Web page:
FORMER Dragons back Adam Hughes is among the retired players suffering from concussion-related health problems to have joined a lawsuit against the game.

A pre-action letter of claim was on Thursday morning delivered to World Rugby, the Rugby Football Union and Welsh Rugby Union on behalf of nine players being represented by Rylands Law.

In addition to England forwards Steve Thompson and Michael Lipman and Wales back rower Alix Popham from Newport, 30-year-old Hughes and 44-year-old England Under-21 back row Neil Spence have also chosen to sue.

Four of the six new claimants have asked to remain anonymous, but it is understood they include one former England and one former Wales international.

South Wales Argus:

Hughes made 119 appearances for the Dragons after coming through the academy and impressing with Newport RFC in the Premiership.

The wing/centre had two spells at Rodney Parade that sandwiched spells with Bristol and Exeter in England.

He retired at the age of 28 in April, 2018 when a scan revealed two major trauma scars on his brain. He has since become an independent financial adviser with Niche in Newport while also striving to become a professional rugby referee.

"I ended my career at 28 following a particularly bad concussion. It was just one head knock too many," said Hughes.

"I was finding it more and more difficult to recover from each and every bang to the head.

"It snowballed really. At first it was the bigger concussions where I was completely knocked out that took me ages to recover from then over the time even the smaller ones started to have an impact. For the sake of my health, I had to bring it to a halt.

"I had about eight complete knock-outs in my career, the worst one was during a pre-season game in 2016 where it took me six months to recover.

"With the other concussions, there are large parts of the days they happened that I have lost forever.

"For example, after one knock-out my only memory is sitting in the stand, it was freezing cold and I had a big coat on.

“I had no idea how I got there or any recollection of the day up until that point. It was the coaches who told me what happened."

There are some who say players knew what they were getting into but Hughes feels chances were missed to make the game safter.

South Wales Argus:

"I know people will say that I knew what the risks were. Yes, I did, but that misses the point completely," he said.

"If there were opportunities to make the game safer, and I believe there were, then it was incumbent on those with power to do so. The game still has a very long way to go in terms of education about concussion.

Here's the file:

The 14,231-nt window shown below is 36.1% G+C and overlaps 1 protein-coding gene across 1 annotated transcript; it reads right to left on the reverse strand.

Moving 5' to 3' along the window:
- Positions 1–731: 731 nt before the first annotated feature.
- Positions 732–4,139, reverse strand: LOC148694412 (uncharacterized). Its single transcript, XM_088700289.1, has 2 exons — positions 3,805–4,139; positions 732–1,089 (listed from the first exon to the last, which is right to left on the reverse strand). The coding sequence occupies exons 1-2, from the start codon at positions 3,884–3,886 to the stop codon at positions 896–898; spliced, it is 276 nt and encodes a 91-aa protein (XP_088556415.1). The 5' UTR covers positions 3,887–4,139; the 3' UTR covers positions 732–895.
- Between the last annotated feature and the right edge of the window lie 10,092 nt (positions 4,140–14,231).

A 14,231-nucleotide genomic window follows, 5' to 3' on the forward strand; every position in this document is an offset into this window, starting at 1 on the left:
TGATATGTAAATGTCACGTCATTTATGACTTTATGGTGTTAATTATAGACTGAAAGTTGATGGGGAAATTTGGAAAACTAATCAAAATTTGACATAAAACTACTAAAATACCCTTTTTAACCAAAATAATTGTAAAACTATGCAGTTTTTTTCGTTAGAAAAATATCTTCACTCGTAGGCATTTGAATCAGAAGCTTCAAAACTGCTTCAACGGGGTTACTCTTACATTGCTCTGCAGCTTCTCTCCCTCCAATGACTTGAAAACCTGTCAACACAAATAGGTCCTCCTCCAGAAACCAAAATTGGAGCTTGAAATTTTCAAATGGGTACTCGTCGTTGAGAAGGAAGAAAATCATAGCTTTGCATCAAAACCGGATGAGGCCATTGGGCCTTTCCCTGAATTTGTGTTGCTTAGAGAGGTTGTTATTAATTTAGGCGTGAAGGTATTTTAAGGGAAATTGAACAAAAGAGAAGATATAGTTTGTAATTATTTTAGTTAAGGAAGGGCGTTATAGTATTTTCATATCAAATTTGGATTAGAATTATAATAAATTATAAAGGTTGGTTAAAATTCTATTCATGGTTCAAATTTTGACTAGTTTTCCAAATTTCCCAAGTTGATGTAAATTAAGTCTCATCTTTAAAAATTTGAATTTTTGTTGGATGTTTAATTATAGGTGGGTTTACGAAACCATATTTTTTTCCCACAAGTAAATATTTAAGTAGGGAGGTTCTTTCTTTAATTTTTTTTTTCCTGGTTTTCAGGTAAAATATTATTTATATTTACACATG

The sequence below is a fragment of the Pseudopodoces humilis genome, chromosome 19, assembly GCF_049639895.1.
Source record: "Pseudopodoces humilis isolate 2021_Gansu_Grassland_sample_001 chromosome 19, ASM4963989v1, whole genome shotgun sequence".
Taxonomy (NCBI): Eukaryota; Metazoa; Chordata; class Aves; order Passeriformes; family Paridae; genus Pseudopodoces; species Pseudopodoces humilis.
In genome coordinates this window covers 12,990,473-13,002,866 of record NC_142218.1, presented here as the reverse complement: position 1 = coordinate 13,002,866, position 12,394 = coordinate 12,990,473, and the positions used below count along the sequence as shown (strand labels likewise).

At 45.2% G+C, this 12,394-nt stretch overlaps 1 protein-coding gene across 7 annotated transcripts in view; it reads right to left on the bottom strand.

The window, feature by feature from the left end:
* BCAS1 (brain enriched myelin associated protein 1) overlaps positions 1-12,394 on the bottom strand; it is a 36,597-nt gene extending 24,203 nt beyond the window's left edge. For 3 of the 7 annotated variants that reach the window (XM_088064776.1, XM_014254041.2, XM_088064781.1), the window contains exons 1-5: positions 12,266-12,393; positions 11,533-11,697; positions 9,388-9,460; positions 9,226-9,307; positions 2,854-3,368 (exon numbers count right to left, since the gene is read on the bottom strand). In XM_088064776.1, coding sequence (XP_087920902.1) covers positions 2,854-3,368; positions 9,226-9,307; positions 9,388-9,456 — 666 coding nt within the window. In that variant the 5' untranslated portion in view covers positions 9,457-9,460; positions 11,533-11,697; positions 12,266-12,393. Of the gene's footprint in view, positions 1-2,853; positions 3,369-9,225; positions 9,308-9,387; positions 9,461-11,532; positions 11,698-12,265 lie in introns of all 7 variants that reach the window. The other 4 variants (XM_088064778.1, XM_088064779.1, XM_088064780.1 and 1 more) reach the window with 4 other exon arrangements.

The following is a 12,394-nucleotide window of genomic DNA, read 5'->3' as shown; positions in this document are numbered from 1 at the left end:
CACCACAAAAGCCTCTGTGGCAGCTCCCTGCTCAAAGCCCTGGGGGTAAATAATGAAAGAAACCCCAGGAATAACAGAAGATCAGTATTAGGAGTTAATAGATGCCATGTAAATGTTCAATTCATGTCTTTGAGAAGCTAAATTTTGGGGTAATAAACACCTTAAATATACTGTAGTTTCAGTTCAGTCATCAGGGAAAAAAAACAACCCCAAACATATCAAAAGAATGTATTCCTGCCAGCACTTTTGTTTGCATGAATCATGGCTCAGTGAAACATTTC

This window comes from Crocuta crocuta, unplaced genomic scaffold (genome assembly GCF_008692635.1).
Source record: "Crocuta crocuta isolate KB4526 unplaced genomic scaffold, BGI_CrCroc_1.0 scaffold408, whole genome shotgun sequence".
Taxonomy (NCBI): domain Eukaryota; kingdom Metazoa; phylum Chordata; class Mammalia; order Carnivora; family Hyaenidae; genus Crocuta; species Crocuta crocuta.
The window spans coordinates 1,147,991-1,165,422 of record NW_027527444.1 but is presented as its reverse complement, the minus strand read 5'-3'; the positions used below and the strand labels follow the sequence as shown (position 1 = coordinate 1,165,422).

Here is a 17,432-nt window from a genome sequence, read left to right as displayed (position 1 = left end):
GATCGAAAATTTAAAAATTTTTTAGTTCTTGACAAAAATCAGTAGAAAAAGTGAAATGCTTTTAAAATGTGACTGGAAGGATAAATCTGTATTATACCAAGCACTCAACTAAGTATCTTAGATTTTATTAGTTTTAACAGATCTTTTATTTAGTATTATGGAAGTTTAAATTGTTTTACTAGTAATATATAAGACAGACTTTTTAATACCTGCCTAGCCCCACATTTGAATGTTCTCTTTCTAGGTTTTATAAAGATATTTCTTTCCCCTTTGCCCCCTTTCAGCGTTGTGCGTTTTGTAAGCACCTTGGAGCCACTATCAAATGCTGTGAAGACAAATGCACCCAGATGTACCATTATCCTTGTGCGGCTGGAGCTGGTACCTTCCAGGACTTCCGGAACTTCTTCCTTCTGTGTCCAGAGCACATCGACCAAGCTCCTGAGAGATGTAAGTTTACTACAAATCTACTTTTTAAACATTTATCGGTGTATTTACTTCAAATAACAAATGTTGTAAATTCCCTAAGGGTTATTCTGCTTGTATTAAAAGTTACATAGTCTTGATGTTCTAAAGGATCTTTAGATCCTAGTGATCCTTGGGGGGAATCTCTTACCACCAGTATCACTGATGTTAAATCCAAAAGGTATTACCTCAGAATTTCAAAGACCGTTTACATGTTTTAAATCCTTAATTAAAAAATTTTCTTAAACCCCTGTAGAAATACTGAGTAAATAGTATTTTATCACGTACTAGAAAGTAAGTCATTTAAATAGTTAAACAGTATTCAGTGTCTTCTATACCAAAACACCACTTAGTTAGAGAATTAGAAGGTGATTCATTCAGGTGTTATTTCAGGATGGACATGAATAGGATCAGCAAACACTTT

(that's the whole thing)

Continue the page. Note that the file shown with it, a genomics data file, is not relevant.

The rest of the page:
"I’m not yet suffering in the way that some of the older rugby players are, but I am still adapting what I do in everyday life to make sure I do not trigger the symptoms, and I am still learning where my limits are.

"I had to completely build up my threshold to exercise from scratch, and this is an on-going battle for me. If I push those limits too far, then the rest of the day will be spent in a dark room feeling sick."

The basis of the claim made on behalf of the nine test cases - Rylands Law say they are talking to over 130 more retired players - is that the sport's governing bodies failed to provide sufficient protection from the risks caused by concussion.

Hughes has been diagnosed with having brain injuries and post-concussion symptoms since his career was ended in 2018, while the remaining eight have been diagnosed with traumatic brain injury, early onset dementia and probable chronic traumatic encephalopathy (CTE).

CTE is a progressive degenerative disease of the brain found in people with a history of repetitive brain trauma and was previously known as punch drunk syndrome and dementia pugilistica.

Rylands Law alleges that the risks of concussions and sub-concussive injuries were "known and foreseeable" and lists 24 failures on the part of World Rugby, RFU and WRU.

The governing bodies have a maximum of three months from the date of acknowledgement of the letter of claim to respond. The letter focuses on "broad allegations" rather than "an exhaustive list of the evidence".

All three have been contacted for comment.

"The claimants allege that the RFU, WRU Ltd and World Rugby owed them, as individual professional players, a duty to take reasonable care for their safety by establishing and implementing rules and regulations in respect of the assessment, diagnosis and treatment of actual or suspected concussive and sub-concussive injuries during match play and training sessions," the letter says.

"Given the significance of the risk of serious and permanent brain damage as a result of concussive and sub-concussive injuries, it was incumbent on and the duty of the RFU, WRU and World Rugby to take such steps and to devise and implement such rules and regulations as were required in order to remove, reduce or minimise the risks of permanent brain damage as a consequence of such concussive and sub-concussive injuries."

Richard Boardman of Rylands Law insists some of the test cases will demonstrate the potential harm caused by playing the sport no matter the position.

"Last week's announcement about the condition of some of rugby's sporting greats has sent shockwaves around the sport. Yet, for many, it was inevitable," Boardman said.

"I think what will surprise people when they see the test cases is the age of the players, but also the positions in which they played.

"You don't have to be a bruising forward in the middle of the scrum to suffer concussive injuries."